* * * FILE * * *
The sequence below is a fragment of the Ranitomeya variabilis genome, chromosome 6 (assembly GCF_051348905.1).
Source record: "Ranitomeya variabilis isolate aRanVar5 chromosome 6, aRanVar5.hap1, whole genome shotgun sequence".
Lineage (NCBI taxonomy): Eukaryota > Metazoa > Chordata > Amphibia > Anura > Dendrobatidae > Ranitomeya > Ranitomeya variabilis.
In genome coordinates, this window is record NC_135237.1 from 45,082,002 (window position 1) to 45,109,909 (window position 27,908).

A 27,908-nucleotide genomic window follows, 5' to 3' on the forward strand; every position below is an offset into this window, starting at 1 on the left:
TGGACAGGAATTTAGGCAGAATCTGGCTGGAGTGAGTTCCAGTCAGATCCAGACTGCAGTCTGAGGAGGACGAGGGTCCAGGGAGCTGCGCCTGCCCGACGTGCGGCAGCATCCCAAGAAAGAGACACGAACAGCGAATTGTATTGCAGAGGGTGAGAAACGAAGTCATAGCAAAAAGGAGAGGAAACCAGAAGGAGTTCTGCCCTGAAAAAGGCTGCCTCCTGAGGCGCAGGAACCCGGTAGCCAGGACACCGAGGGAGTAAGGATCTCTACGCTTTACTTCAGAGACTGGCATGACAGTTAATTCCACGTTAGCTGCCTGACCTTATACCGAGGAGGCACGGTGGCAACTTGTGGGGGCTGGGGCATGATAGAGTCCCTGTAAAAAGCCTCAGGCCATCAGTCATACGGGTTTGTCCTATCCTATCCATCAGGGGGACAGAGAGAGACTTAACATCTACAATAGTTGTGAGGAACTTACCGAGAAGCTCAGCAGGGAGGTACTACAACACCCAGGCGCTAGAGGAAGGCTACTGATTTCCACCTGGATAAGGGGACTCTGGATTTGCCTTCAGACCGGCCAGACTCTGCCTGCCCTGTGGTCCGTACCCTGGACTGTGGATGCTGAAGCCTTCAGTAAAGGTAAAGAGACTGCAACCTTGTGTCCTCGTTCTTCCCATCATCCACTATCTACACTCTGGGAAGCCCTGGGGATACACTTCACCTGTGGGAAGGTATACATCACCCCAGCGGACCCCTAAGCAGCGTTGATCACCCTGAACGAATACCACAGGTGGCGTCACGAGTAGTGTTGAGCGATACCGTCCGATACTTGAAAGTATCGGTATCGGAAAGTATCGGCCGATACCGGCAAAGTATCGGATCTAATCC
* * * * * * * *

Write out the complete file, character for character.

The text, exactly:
The sequence below is a fragment of the Ranitomeya variabilis genome, chromosome 6 (assembly GCF_051348905.1).
Source record: "Ranitomeya variabilis isolate aRanVar5 chromosome 6, aRanVar5.hap1, whole genome shotgun sequence".
Lineage (NCBI taxonomy): Eukaryota > Metazoa > Chordata > Amphibia > Anura > Dendrobatidae > Ranitomeya > Ranitomeya variabilis.
In genome coordinates, this window is record NC_135237.1 from 45,082,002 (window position 1) to 45,109,909 (window position 27,908).

A 27,908-nucleotide genomic window follows, 5' to 3' on the forward strand; every position below is an offset into this window, starting at 1 on the left:
TGGACAGGAATTTAGGCAGAATCTGGCTGGAGTGAGTTCCAGTCAGATCCAGACTGCAGTCTGAGGAGGACGAGGGTCCAGGGAGCTGCGCCTGCCCGACGTGCGGCAGCATCCCAAGAAAGAGACACGAACAGCGAATTGTATTGCAGAGGGTGAGAAACGAAGTCATAGCAAAAAGGAGAGGAAACCAGAAGGAGTTCTGCCCTGAAAAAGGCTGCCTCCTGAGGCGCAGGAACCCGGTAGCCAGGACACCGAGGGAGTAAGGATCTCTACGCTTTACTTCAGAGACTGGCATGACAGTTAATTCCACGTTAGCTGCCTGACCTTATACCGAGGAGGCACGGTGGCAACTTGTGGGGGCTGGGGCATGATAGAGTCCCTGTAAAAAGCCTCAGGCCATCAGTCATACGGGTTTGTCCTATCCTATCCATCAGGGGGACAGAGAGAGACTTAACATCTACAATAGTTGTGAGGAACTTACCGAGAAGCTCAGCAGGGAGGTACTACAACACCCAGGCGCTAGAGGAAGGCTACTGATTTCCACCTGGATAAGGGGACTCTGGATTTGCCTTCAGACCGGCCAGACTCTGCCTGCCCTGTGGTCCGTACCCTGGACTGTGGATGCTGAAGCCTTCAGTAAAGGTAAAGAGACTGCAACCTTGTGTCCTCGTTCTTCCCATCATCCACTATCTACACTCTGGGAAGCCCTGGGGATACACTTCACCTGTGGGAAGGTATACATCACCCCAGCGGACCCCTAAGCAGCGTTGATCACCCTGAACGAATACCACAGGTGGCGTCACGAGTAGTGTTGAGCGATACCGTCCGATACTTGAAAGTATCGGTATCGGAAAGTATCGGCCGATACCGGCAAAGTATCGGATCTAATCC